The Upper Tribunal has held that the non-EU partner of an EU citizen cannot start accruing time towards permanent residence status until they have a residence card, pointing out the well established distinction between family members and extended family members in EU free movement law. In short: a person married to an EEA citizen has much stronger rights than an unmarried partner of an EEA citizen.
The case, dated December 2018 but published last week, is Kunwar (EFM – calculating periods of residence)  UKUT 63 (IAC). Mr Kunwar, a Pakistani national, argued that he was entitled to a permanent residence card because he had lived in the UK for five years as the “durable partner” of a Polish national. “Durable partner” is the phrase used in EU free movement law for someone who is in a serious long term relationship with an EEA national, but who is not married to them.
Permanent residence clock starts only when residence card issued
Mr Kunwar and his Polish partner lived together between January 2007 and March 2014, when the relationship broke down. In September 2009 Mr Kunwar was issued with a residence card as an extended family member of an EEA citizen. In September 2015 he submitted an application for a permanent residence card.
Where were the five qualifying years? Mr Kunwar wanted to rely on the five year period from March 2009 to March 2014. This included six months without a residence card (March 2009 to September 2009) and 4.5 years with one (September 2009 to March 2014). He argued that, because the durable partnership had lasted for five years and had been recognised by the Home Office through issuance of a residence card, he had acquired permanent residence — even though he had not actually held the residence card for five years. This argument succeeded at the First-tier Tribunal.
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The Upper Tribunal allowed the Home Office’s appeal, emphasising the distinction between family members and extended family members. A family member, such as a spouse, has an automatic right of residence and can rely on the length of their relationship with their EEA sponsor and residence in the UK, regardless of if and when the Home Office issue a document to recognise their right of residence. On the other hand an extended family member, such as a durable partner, has no automatic right of residence. They only acquire such a right if and when the Home Office issues a residence card. After the card is issued, they are entitled to be treated as a family member. The Upper Tribunal rejected the notion that the issuance of a residence card has retrospective effect. Judge Grubb held that as Mr Kunwar was not resident in accordance with the EEA Regulations prior to September 2009 and had only lived in the UK as the family member of his Polish partner for 4.5 years, he was not entitled to a permanent residence card.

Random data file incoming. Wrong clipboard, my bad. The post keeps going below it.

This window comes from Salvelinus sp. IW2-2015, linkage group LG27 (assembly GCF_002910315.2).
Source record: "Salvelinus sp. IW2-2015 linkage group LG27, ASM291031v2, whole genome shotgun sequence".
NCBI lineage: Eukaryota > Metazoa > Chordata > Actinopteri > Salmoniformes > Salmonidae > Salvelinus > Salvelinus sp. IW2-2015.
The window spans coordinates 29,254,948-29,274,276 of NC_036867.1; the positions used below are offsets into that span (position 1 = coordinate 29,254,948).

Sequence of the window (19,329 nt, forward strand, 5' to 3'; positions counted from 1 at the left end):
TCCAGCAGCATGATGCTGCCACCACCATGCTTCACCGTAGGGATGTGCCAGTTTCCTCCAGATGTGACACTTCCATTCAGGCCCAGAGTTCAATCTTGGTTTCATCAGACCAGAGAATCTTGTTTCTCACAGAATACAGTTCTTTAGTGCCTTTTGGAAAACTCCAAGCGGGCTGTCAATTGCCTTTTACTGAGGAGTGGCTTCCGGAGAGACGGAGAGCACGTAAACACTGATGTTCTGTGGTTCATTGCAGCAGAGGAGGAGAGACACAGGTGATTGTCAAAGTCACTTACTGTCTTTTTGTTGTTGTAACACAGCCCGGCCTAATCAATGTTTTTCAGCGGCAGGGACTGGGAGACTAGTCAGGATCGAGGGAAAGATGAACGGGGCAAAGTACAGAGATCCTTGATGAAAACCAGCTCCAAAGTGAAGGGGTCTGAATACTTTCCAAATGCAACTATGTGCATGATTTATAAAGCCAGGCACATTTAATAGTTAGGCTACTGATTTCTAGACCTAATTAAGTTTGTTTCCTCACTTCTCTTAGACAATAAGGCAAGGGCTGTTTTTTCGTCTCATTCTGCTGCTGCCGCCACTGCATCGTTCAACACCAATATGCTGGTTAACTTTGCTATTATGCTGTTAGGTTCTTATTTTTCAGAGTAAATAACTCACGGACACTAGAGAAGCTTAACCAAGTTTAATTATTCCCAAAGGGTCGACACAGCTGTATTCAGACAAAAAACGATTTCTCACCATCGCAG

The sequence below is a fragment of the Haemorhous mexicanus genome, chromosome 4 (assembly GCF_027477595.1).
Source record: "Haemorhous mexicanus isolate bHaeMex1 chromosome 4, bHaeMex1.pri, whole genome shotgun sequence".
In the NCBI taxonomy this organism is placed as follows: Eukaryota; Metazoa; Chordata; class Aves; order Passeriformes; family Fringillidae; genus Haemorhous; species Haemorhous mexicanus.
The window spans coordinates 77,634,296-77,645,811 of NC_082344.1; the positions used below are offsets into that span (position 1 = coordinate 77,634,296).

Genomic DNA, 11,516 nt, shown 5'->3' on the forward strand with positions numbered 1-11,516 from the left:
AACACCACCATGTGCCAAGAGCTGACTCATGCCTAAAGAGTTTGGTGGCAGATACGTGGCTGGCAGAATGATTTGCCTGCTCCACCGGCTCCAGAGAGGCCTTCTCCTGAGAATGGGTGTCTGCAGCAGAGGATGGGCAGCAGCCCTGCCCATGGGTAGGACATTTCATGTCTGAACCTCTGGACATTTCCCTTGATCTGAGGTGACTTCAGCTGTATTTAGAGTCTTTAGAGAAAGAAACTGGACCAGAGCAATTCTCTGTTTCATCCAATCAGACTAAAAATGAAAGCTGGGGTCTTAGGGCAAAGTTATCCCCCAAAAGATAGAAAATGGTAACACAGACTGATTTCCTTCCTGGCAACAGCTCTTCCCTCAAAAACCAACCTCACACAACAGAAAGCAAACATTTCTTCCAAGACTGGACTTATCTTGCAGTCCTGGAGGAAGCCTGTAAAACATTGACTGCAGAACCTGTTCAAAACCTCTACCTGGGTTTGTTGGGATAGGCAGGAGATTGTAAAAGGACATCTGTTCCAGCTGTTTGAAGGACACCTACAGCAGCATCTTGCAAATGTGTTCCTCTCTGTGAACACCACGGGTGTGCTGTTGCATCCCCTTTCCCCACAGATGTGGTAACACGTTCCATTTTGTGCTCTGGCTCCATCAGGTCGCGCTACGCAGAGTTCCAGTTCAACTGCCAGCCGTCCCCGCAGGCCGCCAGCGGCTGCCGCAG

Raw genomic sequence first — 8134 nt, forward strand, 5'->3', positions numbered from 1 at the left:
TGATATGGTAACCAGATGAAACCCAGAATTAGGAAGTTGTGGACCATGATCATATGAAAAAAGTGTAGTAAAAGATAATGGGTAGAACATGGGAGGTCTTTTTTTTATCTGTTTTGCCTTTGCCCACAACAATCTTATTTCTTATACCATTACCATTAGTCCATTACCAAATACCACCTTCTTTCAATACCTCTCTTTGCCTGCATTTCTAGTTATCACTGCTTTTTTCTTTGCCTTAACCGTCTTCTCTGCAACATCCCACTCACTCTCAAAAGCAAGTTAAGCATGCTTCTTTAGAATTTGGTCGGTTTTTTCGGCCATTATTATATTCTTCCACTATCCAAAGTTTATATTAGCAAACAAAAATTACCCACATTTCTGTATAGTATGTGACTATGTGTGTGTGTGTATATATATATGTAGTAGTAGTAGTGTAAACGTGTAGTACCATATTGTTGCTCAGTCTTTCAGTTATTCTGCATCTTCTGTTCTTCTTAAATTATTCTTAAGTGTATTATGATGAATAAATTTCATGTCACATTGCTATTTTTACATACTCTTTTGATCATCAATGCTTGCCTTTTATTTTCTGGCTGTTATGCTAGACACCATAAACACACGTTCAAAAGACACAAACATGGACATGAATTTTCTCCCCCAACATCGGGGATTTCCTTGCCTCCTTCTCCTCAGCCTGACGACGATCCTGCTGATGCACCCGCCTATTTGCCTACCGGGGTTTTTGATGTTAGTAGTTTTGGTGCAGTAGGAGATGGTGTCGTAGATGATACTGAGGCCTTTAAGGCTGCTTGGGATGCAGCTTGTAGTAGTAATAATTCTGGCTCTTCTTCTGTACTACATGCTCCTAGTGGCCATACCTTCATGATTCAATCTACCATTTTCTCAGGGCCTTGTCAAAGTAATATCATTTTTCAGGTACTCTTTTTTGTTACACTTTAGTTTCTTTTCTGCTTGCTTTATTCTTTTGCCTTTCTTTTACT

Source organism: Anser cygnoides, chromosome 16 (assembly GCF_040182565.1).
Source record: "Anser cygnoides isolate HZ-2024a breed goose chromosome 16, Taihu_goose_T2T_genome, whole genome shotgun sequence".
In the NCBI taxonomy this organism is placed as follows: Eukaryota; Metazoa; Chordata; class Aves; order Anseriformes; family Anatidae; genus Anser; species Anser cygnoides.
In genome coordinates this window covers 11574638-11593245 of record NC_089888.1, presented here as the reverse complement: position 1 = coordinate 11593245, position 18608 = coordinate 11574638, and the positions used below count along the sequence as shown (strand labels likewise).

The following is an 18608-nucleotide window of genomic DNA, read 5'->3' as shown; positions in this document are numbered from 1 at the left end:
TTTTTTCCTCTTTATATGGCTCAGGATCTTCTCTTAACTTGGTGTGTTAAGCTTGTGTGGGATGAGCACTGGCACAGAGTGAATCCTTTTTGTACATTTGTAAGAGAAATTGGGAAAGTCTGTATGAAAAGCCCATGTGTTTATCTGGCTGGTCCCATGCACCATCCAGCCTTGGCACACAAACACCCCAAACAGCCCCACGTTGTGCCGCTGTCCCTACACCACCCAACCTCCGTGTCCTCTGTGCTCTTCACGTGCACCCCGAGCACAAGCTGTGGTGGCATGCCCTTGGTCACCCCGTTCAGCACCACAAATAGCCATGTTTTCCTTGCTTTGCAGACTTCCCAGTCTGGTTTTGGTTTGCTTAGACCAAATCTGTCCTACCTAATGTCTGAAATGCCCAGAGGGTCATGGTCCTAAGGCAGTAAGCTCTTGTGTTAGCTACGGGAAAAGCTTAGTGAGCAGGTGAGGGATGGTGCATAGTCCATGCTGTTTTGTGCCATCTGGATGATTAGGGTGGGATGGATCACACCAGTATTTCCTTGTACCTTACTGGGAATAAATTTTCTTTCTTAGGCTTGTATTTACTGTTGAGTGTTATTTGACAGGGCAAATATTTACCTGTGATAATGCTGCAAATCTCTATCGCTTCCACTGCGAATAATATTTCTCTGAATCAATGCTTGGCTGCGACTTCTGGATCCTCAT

This distinction is not just an aspect of UK law: it is reflected in EU free movement law and has been highlighted in the past by the Court of Justice of the European Union. Family members are given directly enforceable rights. But when it comes to extended family members, EU free movement law only requires member states to “facilitate entry and residence” following the undertaking of an “extensive examination of the personal circumstances”. This puts durable partners in a much weaker position than spouses.
Doesn’t Brexit make all of this irrelevant?
Whilst this case was obviously very significant for Mr Kunwar, who is now left with no right to reside in the UK, you may question its wider application given that the UK is leaving the European Union. EU free movement law will come to an end on 31 December 2020 (or “as soon as possible” after 29 March 2019 in the event of no deal). However the case will still be of relevance post-Brexit. This is because Appendix EU, which contains the rules for the EU Settlement Scheme, continues the important distinction between spouses and durable partners (and, more generally, family members and extended family members).
The settled status scheme is open to anyone who is the “family member of a relevant EU citizen”. There is an extensive definition of this phrase within the rules. It includes a spouse, but only if the marriage took place before “the specified date” (31 December 2020 if there is a deal or 29 March 2019 if there is no deal) or the couple were in a durable partnership before that date. It also includes a durable partnership formed before the specified date. The definition of “durable partner” requires the partner to hold a residence document issued under the EEA Regulations. Anyone without such a document does not meet the definition of “durable partner”, does not meet the definition of “family member”, and is therefore not able to apply under the settled status scheme.
As such, the requirements under the EEA Regulations remain relevant post-Brexit as they serve as a gateway to the settled status scheme for durable partners and other extended family members. Any non-EEA durable partners currently in the UK without a residence document should obtain one as soon as possible as, in the event of a no deal Brexit, the opportunity to benefit from the settled status scheme will expire on 29 March 2019 (even if you subsequently marry your EEA partner).
Update: for Court of Appeal authority on the same point, see Secretary of State for the Home Department v Aibangbee  EWCA Civ 339.